Letitia Nano Junkie ECF Veteran

    Supporting member
    Apr 2, 2017
    West Frankfort, IL
    Lemon vapes are quite the challenge. I haven't found a way to stabilize the lemon for a longer steep. May just have to mix all but lemon and add after the steep.
     
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  10. go_player

    go_player Super Member ECF Veteran

    Supporting member
    Mar 2, 2012
    USA
    Yeah. Some lemons seem to hold up better than others, but even given that those lemons might not be the lemons I want for something. I’ve experimented with “staged steeping” a bit, and though my experience with it is limited, it is enough to tell me that it works, and that you can get juice from it you couldn’t get in any other way.

    But it’s getting into pretty fussy territory. I enjoy that kind of fussiness as an experiment, but it’s a bit too fussy for me to want to do as a routine. That said, if a particular lemon custard you can only really make that way is your dream vape it might well be worth it.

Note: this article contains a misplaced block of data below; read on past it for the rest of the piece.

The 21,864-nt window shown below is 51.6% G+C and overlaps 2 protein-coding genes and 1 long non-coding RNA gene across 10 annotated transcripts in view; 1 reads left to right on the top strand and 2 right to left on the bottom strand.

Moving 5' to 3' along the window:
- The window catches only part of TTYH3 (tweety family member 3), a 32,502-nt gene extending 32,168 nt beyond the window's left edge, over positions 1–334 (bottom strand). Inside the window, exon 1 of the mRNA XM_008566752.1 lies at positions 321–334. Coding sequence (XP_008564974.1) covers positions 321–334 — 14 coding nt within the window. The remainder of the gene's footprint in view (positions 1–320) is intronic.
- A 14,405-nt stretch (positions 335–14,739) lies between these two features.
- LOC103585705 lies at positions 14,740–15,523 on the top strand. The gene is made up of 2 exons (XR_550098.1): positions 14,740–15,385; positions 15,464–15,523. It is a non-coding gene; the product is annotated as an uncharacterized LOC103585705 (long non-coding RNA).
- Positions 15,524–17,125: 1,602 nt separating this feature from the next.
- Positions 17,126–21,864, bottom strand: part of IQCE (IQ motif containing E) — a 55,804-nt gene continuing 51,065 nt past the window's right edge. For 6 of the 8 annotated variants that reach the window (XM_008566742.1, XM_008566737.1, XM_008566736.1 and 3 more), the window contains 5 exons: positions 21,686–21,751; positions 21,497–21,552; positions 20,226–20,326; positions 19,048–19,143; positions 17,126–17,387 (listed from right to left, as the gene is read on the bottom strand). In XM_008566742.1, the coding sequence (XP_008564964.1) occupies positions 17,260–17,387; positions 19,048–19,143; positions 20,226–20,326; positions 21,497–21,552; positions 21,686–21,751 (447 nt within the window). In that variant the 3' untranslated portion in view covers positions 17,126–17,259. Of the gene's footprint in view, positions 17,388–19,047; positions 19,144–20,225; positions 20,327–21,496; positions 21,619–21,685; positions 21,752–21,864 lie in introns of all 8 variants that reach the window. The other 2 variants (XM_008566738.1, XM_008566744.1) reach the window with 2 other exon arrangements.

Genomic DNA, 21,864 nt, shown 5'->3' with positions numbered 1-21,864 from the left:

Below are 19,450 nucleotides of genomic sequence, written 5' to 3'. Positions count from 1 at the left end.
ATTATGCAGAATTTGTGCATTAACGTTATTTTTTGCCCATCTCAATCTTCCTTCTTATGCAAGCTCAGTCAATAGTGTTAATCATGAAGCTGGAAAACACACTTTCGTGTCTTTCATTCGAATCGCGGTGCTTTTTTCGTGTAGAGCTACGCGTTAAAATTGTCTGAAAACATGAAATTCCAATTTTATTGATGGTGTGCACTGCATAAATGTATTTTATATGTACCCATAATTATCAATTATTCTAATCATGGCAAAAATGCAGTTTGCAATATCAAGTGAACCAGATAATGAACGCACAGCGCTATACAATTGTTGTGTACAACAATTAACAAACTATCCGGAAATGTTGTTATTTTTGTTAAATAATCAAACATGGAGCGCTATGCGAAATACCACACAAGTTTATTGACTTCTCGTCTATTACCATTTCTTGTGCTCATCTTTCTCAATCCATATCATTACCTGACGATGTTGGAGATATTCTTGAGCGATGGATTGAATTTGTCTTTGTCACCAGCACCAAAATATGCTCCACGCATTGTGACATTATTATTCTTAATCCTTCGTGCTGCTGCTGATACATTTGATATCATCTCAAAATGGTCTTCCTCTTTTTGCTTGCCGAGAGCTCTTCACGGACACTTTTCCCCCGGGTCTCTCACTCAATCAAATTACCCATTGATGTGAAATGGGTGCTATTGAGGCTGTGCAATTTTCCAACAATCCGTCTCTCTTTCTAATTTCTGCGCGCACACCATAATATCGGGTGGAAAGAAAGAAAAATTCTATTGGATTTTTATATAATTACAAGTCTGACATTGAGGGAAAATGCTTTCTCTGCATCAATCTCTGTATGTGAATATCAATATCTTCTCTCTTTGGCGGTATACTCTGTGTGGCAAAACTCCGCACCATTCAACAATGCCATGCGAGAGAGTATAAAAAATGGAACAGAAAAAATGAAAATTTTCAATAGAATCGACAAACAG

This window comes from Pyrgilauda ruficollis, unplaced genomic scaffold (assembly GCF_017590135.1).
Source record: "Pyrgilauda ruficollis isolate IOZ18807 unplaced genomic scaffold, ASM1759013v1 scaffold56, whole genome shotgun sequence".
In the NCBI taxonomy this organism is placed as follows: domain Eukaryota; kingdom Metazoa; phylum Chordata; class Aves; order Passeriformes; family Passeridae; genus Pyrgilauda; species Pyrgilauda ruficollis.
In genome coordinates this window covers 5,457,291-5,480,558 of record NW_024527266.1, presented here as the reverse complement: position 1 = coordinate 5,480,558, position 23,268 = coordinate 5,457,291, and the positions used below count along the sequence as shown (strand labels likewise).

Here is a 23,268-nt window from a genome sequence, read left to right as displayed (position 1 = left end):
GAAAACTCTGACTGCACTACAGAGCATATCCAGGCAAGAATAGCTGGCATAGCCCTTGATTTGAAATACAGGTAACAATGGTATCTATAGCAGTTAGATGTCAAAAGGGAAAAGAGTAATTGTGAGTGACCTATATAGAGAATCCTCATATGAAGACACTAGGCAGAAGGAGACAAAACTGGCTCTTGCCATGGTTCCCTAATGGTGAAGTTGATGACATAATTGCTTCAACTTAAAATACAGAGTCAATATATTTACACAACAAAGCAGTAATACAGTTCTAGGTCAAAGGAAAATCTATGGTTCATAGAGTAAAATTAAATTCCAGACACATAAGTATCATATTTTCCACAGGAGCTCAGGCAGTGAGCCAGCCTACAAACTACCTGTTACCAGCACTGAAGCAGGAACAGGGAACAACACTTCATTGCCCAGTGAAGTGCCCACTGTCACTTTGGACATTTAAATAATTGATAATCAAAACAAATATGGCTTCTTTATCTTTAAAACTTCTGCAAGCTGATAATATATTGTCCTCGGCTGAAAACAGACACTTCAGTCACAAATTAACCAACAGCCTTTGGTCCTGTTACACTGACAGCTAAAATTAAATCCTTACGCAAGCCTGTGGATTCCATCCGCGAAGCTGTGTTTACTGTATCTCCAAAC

The thing that distinguishes it from mixing two already mixed juices is that the lemon concentrate you add is a very small percentage of the total volume of the steeped juice you’re adding it to. I don’t think it would work well if you added pre-mixed lemon to a steeped custard base in approximately equal volumes.
     
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  11. Letitia

    Letitia Nano Junkie ECF Veteran

    Supporting member
    Apr 2, 2017
    West Frankfort, IL
    Have a cream mix steeping and going to add lemons in a couple of weeks.
     
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  12. Doctorvapes

    Doctorvapes Super Member ECF Veteran

    Feb 8, 2017
    Congratulations. I just started mixing myself. My mixes are mostly simple but taste good, I ran into a problem where the flavor faded but it came back, got my second batch steeping. It's a lot of fun.